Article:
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In my quest to gather all of my dissertation notes and outlines into one centrally located place in digitized format, I've come across some interesting things in the depths of my Evernote notebooks. The draft text for my remarks at Fred Schodt's book talk last year is one of the more interesting ones, and I thought I'd share it here.

First of all, I want to thank Fred Schodt for his illuminating talk and for his bringing this fascinating story to light. His new book Professor Risley's Imperial Japanese Troupe (2013) does an excellent job, I think, of telling the story of a hitherto almost forgotten chapter of 19thC Japanese and Euro-American history. As a native New Jerseyan, I especially enjoyed discovering the picaresque tale of one of the more colorful of my state's non-Mob affiliated historical figures.

One of the things that historians like to harp on is the idea that "globalization" isn't anything new to the 20thC, just deeper and broader, and one of the things I really appreciated about Professor Risley and company is how their story, and their international success, demonstrates the extraordinary mobility which a certain segment of self-selected people could, even in the 19thC when we often think of people being more or less shackled to their birthplace or the major metropolitan area nearest to it, partake of to easily circumnavigate the globe multiple times over. We often talk of "flows" of people, ideas, and culture in the age of globalization, and the circus in the 19thC is clearly an early example of that phenomenon. As one of the reviewers quoted in the book wrote, "How quickly what was once unimaginable becomes so simple."

The fact that Risley's Imperials were so successful the world over also indicates that their audiences shared certain similarities beyond their appreciation of the artistry of the "Butterfly Trick." Circus studies has discussed how in the 19thC the circus, and other forms of popular entertainment that Fred touches on briefly in the book such as blackface minstrel shows, functioned to demonstrate and confirm the hierarchies that audiences experienced in their everyday lives--in the case of Professor Risley and the Imperials, for instance, we might think of Self versus Other, native versus foreign, white versus non-white. The fact that Risley and his fellow circus performers were able to so easily traverse the globe, with such minimal real danger, also speaks to the expansion of the European empires that were so concerned with asserting "peace" and "order" in their territories. A hundred years earlier, or a hundred years later, Risley and company would have had a very different experience on these same performance circuits.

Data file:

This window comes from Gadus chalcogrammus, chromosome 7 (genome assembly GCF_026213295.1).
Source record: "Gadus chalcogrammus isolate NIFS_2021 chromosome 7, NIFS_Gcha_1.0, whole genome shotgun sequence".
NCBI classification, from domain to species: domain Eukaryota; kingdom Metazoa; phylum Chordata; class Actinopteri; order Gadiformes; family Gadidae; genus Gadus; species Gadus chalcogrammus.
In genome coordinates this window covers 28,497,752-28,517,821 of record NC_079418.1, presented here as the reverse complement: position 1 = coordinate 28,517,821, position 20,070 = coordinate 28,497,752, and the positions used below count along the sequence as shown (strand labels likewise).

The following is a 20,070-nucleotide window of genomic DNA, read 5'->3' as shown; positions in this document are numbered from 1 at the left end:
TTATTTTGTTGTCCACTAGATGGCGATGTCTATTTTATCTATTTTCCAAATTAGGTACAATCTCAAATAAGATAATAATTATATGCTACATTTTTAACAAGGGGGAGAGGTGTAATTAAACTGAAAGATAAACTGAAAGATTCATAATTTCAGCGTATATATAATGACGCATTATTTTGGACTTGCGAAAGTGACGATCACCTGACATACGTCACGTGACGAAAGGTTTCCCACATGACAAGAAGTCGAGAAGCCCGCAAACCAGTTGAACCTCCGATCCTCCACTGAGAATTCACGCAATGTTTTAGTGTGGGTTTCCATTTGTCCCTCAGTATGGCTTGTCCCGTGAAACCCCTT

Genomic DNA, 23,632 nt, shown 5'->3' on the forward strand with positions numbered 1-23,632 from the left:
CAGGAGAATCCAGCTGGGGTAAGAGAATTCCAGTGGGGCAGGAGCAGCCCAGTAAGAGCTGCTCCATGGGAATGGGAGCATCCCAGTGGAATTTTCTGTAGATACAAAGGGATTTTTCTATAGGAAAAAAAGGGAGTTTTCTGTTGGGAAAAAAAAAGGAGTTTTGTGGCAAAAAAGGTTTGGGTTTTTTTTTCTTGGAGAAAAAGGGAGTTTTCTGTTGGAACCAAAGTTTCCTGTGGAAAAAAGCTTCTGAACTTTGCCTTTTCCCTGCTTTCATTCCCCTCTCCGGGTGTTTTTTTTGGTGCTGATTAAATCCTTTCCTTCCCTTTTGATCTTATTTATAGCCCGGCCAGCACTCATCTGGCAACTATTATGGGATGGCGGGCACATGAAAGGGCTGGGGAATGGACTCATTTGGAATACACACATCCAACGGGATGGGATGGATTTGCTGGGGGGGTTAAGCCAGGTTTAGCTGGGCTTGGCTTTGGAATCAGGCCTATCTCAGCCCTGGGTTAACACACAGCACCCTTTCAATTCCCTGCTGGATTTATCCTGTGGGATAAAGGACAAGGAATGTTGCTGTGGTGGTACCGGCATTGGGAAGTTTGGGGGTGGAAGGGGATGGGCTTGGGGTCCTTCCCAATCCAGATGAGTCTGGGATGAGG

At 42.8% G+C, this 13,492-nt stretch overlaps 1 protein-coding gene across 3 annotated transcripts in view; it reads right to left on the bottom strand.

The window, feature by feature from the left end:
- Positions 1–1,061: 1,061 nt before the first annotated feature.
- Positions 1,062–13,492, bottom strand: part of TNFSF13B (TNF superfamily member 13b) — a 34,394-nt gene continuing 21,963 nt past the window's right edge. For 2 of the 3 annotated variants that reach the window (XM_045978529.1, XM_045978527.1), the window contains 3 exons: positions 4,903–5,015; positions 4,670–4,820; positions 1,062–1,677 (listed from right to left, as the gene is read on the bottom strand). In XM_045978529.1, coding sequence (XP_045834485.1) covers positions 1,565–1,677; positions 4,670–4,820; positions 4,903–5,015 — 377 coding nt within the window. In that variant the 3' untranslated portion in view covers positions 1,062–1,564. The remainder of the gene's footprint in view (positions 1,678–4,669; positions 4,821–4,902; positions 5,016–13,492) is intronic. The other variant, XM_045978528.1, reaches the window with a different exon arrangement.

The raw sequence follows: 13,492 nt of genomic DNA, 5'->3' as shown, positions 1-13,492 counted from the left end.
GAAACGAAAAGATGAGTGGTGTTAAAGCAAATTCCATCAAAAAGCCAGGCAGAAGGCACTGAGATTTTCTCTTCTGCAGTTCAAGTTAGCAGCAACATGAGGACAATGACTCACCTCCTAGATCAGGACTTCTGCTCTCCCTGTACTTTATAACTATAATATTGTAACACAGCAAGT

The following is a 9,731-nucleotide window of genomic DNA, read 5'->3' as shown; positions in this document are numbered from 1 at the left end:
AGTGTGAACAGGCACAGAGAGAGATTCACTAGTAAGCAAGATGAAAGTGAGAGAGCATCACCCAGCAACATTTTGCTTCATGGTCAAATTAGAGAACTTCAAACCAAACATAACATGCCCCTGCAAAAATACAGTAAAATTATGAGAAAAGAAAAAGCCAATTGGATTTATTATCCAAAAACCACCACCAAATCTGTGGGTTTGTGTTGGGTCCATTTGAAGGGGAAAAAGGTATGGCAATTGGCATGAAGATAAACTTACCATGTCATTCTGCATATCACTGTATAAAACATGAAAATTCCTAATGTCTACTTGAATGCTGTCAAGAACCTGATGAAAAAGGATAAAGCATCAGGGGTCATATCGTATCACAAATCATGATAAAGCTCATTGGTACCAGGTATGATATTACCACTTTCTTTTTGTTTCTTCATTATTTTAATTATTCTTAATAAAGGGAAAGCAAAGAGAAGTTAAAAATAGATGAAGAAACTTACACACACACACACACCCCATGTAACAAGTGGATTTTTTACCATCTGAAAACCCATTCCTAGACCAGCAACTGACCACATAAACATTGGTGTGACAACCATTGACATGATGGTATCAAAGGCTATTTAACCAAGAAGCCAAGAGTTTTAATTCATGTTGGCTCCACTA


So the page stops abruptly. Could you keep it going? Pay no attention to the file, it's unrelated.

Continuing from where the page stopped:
From the standpoint of Japanese history, I was particularly interested to see the members of the Imperials as a compelling footnote, or fillip, to the standard narrative of the Meiji Restoration. They intrepidly left the country in 1866 before the malcontent samurai of Satsuchô succeeded in overthrowing the shogun, and by the time the last members of the troupe returned to Japan in the 1870s the Meiji oligarchs were well on the way to transforming the country into a truly modern nation-state. While the Imperials were capitalizing on the performance of "traditional Japanese culture" abroad, the new society the Meiji oligarchs were building at home was increasingly primed to see "traditional Japanese culture" as everything that had to be left behind to survive in the "survival of the fittest" world of 19thC international politics. One of the things I would have loved to hear more about in the book was a longer histories of these performing families, and the history of the development of their specific acts. I wonder, too, whether the Imperials came to know themselves as "Japanese" through their encounters with foreigners first in Yokohama, and then around the world.

The popularity of the circus also touches on another important theme of the 19thC, namely the ascent of the middle class as the social group setting standards and morals for all of society. As Fred mentions, the circus was considered a respectable form of entertainment--which reputation Risley certainly capitalized on in promoting the Imperials as "art" rather than mere "theater." That royalty enjoyed it as much as the bourgeoisie--and that the newspapers covered those reactions--speaks much to the emerging popular culture of news, gossip, and celebrities that we know so well today.

Professor Risley and the Imperial Japanese Troupe
demonstrate that the global fascination with Japanese popular culture didn't begin with anime and manga, and was not solely represented in the 19thC by Japonisme. Their story is a reminder that the world and its history is infinitely more complex than we remember it, and that the 19thC in particular was in many ways, for those fortunate enough to reside in the societies that dominated their fellows, a time of newly expanding and unrivaled potential. With great promotion and an excellent act, Risley and the Imperials were able to take the world by storm in a way that was probably only possible at that moment. Although they have been neglected until now, their story is a reminder that the past can constantly surprise us. 

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Andrea J. Horbinski

August 2017

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